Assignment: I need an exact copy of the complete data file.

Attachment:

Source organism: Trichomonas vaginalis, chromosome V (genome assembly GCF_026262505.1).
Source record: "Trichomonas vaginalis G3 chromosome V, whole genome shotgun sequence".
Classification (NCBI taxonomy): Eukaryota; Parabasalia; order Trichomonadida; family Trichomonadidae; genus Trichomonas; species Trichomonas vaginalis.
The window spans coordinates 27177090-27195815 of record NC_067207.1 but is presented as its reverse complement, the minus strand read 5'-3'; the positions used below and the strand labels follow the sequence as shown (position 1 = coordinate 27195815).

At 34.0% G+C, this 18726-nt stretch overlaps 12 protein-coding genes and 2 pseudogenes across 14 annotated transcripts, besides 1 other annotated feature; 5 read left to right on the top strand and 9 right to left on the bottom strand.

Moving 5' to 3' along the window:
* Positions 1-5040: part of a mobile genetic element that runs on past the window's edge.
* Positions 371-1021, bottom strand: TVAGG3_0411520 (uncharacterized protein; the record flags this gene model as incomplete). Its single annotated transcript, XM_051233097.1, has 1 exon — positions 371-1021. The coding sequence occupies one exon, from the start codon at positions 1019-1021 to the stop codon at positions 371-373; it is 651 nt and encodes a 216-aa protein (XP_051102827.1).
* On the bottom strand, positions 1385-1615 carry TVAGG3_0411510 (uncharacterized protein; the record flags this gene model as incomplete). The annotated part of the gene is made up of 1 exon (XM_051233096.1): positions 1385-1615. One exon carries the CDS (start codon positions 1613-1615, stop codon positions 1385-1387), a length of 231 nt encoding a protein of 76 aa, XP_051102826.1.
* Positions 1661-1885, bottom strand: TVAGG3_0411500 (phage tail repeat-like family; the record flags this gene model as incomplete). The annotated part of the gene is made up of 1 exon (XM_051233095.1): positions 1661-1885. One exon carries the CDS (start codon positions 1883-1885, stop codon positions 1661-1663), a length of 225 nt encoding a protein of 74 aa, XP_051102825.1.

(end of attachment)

Source organism: Trichomonas vaginalis, chromosome V (genome assembly GCF_026262505.1).
Source record: "Trichomonas vaginalis G3 chromosome V, whole genome shotgun sequence".
Classification (NCBI taxonomy): Eukaryota; Parabasalia; order Trichomonadida; family Trichomonadidae; genus Trichomonas; species Trichomonas vaginalis.
The window spans coordinates 27177090-27195815 of record NC_067207.1 but is presented as its reverse complement, the minus strand read 5'-3'; the positions used below and the strand labels follow the sequence as shown (position 1 = coordinate 27195815).

At 34.0% G+C, this 18726-nt stretch overlaps 12 protein-coding genes and 2 pseudogenes across 14 annotated transcripts, besides 1 other annotated feature; 5 read left to right on the top strand and 9 right to left on the bottom strand.

Moving 5' to 3' along the window:
* Positions 1-5040: part of a mobile genetic element that runs on past the window's edge.
* Positions 371-1021, bottom strand: TVAGG3_0411520 (uncharacterized protein; the record flags this gene model as incomplete). Its single annotated transcript, XM_051233097.1, has 1 exon — positions 371-1021. The coding sequence occupies one exon, from the start codon at positions 1019-1021 to the stop codon at positions 371-373; it is 651 nt and encodes a 216-aa protein (XP_051102827.1).
* On the bottom strand, positions 1385-1615 carry TVAGG3_0411510 (uncharacterized protein; the record flags this gene model as incomplete). The annotated part of the gene is made up of 1 exon (XM_051233096.1): positions 1385-1615. One exon carries the CDS (start codon positions 1613-1615, stop codon positions 1385-1387), a length of 231 nt encoding a protein of 76 aa, XP_051102826.1.
* Positions 1661-1885, bottom strand: TVAGG3_0411500 (phage tail repeat-like family; the record flags this gene model as incomplete). The annotated part of the gene is made up of 1 exon (XM_051233095.1): positions 1661-1885. One exon carries the CDS (start codon positions 1883-1885, stop codon positions 1661-1663), a length of 225 nt encoding a protein of 74 aa, XP_051102825.1.